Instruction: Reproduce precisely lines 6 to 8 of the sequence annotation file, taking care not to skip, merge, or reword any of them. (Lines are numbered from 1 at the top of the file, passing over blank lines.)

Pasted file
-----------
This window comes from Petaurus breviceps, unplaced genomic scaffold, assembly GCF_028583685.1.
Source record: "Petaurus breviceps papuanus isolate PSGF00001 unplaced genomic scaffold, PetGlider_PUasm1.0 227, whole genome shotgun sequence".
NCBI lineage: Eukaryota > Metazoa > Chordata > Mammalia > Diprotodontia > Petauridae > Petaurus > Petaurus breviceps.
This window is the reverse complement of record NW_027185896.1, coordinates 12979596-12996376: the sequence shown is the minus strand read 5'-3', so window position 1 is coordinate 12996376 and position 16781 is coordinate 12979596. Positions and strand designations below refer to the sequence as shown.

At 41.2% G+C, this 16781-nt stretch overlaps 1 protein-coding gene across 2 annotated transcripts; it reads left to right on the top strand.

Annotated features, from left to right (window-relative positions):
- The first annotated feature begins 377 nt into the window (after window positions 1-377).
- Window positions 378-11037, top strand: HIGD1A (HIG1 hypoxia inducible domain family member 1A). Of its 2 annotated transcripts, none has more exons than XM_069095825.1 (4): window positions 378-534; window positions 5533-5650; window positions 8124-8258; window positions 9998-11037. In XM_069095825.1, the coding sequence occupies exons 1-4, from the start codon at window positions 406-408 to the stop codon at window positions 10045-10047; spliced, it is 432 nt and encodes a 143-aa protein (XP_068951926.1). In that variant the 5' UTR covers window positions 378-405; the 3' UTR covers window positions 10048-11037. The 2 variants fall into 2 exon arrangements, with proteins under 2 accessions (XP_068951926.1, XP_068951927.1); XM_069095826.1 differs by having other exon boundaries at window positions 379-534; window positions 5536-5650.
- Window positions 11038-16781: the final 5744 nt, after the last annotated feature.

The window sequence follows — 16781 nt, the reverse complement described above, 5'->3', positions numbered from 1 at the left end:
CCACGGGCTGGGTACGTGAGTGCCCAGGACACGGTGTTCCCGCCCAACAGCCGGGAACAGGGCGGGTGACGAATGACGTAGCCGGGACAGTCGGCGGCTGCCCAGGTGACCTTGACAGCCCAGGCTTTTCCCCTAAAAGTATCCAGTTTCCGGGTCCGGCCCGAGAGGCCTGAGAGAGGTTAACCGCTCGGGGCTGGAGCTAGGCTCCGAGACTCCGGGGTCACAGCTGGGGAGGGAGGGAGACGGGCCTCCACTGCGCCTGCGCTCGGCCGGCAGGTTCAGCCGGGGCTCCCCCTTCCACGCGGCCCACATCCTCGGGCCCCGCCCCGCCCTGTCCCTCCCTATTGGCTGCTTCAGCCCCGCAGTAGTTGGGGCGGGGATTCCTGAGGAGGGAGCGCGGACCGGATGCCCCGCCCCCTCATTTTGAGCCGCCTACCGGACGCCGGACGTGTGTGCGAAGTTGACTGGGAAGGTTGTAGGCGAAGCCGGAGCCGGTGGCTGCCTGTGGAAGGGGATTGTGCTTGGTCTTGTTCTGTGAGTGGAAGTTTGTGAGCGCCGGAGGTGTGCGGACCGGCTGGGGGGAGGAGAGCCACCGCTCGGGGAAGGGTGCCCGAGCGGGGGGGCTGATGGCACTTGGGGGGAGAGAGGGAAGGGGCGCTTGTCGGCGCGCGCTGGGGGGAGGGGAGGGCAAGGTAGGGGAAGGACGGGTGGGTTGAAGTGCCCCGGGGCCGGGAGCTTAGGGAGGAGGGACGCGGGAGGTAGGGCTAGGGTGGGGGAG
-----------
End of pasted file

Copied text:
Annotated features, from left to right (window-relative positions):
- The first annotated feature begins 377 nt into the window (after window positions 1-377).
- Window positions 378-11037, top strand: HIGD1A (HIG1 hypoxia inducible domain family member 1A). Of its 2 annotated transcripts, none has more exons than XM_069095825.1 (4): window positions 378-534; window positions 5533-5650; window positions 8124-8258; window positions 9998-11037. In XM_069095825.1, the coding sequence occupies exons 1-4, from the start codon at window positions 406-408 to the stop codon at window positions 10045-10047; spliced, it is 432 nt and encodes a 143-aa protein (XP_068951926.1). In that variant the 5' UTR covers window positions 378-405; the 3' UTR covers window positions 10048-11037. The 2 variants fall into 2 exon arrangements, with proteins under 2 accessions (XP_068951926.1, XP_068951927.1); XM_069095826.1 differs by having other exon boundaries at window positions 379-534; window positions 5536-5650.